I would love to! Joey is a mother of three. She’s recently separated from her husband, Bill and is heading into unchartered territory. Joey is used to being on top of everything; a multi-tasker who manages to take care of her busy life with effortless style. However, all of that comes crumbling down when her marriage falls apart and she has to figure out what to do next. Mel relies on Joey for her big sister advice, but Joey leans on Mel too for comfort and support. And I think that’s why she has such a hard time accepting the fact that Mel is really happy somewhere else.
Congratulations on Virgin River being renewed for a third season! Is there anything you can tell us about the upcoming season?
Thank you. I can’t really say much other than you’ll get to see more of Joey’s awesome house!
You’ve played some amazing roles in your career. Is there a dream role you’d like to play?
I would love to do something totally different, like a period piece or play a vampire. Just a fun 180 of some sort.
What’s next for you?
I am working on a couple of projects that I am writing and producing, which are my other passions. And sending my children back to school in April, which is very exciting!
Read more Interviews at ClicheMag.com Images Provided by Dean Foreman, Hair – Matilde Campos, Makeup – Ashley Donovan
Like many actors over the past year, Alondra Delgado found her career momentarily suspended by COVID-19. After many months, her perseverance paid off and she was cast as newcomer Vanessa Montes on the hit teen football drama, All American. While Alondra didn’t know much about football at the start, already being an avid fan of the show certainly helped! If her secret past with Asher is any indication, Vanessa is definitely shaking things up on season 3, currently airing on Mondays at 8pm on The CW.
Cliché: You’re an actress, writer, and producer. Has wearing so many hats enhanced your understanding of the industry at large?
Alondra Delgado: Definitely! An actor, writer, and producer have many different responsibilities and each of them are essential. There is a unique feeling when writing something that truly means something to you and then watching it being brought to life. It is amazing to see how people create their own take on your words, and this creates more depth and meaning to the stories. Being a producer for the first time made me admire a lot more everything that happens behind the camera. The whole process of putting a film together, the before and after takes so much time and it’s what really permits the film to be accessible to the world. Being an actor brings everything to life and it is what makes the public connect with the film and have meaning. Having the opportunity to do all three has helped me learn a lot and appreciate the art of filmmaking a lot more.
How has the pandemic impacted your acting career?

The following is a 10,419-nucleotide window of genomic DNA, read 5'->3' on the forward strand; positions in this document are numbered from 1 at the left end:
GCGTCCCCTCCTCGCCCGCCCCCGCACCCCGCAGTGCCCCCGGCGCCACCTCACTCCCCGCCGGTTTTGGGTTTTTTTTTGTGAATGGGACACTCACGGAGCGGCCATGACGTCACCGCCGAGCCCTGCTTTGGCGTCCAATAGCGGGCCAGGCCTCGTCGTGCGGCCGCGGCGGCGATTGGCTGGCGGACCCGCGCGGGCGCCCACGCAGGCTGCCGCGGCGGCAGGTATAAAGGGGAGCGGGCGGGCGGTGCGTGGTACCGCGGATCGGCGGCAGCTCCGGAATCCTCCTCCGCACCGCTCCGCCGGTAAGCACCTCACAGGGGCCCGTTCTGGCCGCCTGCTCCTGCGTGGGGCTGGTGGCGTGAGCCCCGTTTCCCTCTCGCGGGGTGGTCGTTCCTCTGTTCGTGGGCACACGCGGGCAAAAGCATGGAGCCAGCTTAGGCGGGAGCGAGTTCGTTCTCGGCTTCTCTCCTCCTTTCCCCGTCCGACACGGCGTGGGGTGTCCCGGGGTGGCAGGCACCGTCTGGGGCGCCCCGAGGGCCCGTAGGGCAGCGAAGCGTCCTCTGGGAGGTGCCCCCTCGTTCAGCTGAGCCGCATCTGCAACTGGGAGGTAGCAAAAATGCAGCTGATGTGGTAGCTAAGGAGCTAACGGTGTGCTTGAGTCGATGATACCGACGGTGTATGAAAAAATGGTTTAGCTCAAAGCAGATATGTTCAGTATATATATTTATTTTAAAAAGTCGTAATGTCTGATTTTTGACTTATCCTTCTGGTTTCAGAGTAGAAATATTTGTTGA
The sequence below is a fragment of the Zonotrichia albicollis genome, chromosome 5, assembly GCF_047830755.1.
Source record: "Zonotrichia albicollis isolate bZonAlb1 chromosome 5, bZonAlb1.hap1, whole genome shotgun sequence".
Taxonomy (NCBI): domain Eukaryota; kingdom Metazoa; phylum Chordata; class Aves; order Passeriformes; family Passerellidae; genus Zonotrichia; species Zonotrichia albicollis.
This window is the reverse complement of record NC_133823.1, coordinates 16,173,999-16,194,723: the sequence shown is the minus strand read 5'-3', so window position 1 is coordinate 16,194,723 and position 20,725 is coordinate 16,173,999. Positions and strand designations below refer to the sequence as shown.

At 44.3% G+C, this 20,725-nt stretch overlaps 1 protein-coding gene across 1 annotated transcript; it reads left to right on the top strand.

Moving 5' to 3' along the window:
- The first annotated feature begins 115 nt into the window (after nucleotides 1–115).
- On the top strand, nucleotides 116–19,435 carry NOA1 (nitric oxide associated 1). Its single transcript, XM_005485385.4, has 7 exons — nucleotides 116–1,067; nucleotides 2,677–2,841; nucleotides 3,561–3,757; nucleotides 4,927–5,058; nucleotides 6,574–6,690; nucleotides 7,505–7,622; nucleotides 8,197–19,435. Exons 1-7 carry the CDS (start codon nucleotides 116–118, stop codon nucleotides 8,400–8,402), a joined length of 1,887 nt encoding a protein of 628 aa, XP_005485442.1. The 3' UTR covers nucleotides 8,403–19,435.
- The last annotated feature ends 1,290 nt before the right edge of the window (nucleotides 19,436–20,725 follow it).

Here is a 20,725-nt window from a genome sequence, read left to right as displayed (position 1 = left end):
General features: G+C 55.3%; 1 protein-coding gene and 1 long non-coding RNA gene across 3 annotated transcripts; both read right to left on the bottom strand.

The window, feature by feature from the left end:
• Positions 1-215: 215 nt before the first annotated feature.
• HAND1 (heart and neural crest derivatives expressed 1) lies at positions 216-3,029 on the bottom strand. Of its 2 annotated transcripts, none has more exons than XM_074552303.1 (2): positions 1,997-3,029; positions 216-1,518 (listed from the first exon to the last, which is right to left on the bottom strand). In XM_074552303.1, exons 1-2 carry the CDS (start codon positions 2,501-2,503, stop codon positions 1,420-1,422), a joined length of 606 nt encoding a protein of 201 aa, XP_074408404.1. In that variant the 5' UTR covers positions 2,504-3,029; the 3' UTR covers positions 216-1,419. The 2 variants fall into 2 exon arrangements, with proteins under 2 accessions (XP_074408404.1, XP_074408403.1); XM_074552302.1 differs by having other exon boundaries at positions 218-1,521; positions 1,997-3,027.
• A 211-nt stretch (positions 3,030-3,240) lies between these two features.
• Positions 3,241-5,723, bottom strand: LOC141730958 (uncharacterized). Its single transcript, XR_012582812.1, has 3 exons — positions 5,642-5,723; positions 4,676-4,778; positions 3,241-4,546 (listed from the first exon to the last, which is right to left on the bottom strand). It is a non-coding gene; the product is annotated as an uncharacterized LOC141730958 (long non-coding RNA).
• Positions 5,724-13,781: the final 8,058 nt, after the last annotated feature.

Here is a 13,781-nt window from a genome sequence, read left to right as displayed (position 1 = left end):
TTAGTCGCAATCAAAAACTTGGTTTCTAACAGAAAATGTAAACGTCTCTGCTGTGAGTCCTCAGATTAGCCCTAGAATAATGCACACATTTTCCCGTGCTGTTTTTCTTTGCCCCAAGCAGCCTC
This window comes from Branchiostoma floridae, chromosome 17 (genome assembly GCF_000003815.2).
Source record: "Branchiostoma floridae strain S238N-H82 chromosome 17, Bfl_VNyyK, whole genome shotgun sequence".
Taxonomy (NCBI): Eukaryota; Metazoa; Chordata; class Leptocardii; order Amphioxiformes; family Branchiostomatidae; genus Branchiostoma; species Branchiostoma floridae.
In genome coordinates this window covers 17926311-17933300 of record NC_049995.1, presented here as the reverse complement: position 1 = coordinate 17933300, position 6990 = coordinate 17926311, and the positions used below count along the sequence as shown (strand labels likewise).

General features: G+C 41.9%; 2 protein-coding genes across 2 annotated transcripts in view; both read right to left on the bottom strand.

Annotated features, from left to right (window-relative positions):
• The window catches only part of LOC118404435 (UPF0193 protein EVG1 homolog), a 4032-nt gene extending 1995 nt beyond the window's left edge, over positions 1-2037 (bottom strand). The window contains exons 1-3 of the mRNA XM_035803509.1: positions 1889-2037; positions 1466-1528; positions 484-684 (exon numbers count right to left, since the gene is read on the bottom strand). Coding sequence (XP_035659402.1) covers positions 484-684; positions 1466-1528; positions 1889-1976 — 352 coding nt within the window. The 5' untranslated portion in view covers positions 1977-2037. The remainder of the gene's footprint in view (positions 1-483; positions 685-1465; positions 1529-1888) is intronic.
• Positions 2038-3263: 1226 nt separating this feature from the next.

COVID-19 has changed everything and definitely the filmmaking industry. When it all started a year ago, I was not able to film or book anything for eight months. During the whole first quarantine I only sent two self-tape auditions and continued my training by taking online Zoom acting classes. It was hard. You feel so much time is passing by and your dreams are farther and farther away. Once productions started back up, I started to audition via self-tapes a bit more often and that’s when I landed my All American recurring role back in October.
Tell us about your latest role, Vanessa Montes, on All American.
Vanessa Montes is my second recurring role. I was very excited to get cast for this, given the fact that All American is one of my favorite shows and I’ve been watching it since season 1. When I got cast I couldn’t believe it, and still to this day I am overly excited every time I get to be on set. It has been a great experience, everyone in the cast and crew is amazing and have made me feel welcome.
How much did you know about football prior to being cast?
If I am being honest, the only football I knew was thanks to the show. When I started watching All American a couple of years ago I started to learn a couple of things, and when I booked the show I was like “okay, maybe I should ask my friends to explain the rules to me.” I know the basics now and definitely admire the sport because it looks tough for sure!
What can we expect from Vanessa in season three?
Vanessa will bring a new energy to the squad. She has some secrets that might create a bit of drama. She wants to enjoy high school and make friends, but we’ll see how that goes being the new kid and the new head coach’s daughter. It’s a lot of pressure for sure.
Vanessa is very confident. Would you describe yourself as a confident person?
Vanessa indeed is a very confident young girl who carries herself well and knows what she wants. I do identify with her right now. It has been something that I’ve worked on but I describe myself as a confident person. I believe in my talent and know that if I work hard enough I can achieve the goals I have set for me. But it is definitely something I still work on every day and grow and learn.
She also has a history with one of her classmates. Without giving too much away, tell us more!
It is definitely a very interesting situation that I know will have everyone at the edge of their seats with intrigue. I can’t spoil any details, but I can say that Vanessa knows Asher from before.
What do you hope 2021 has in store for you, both professionally and personally?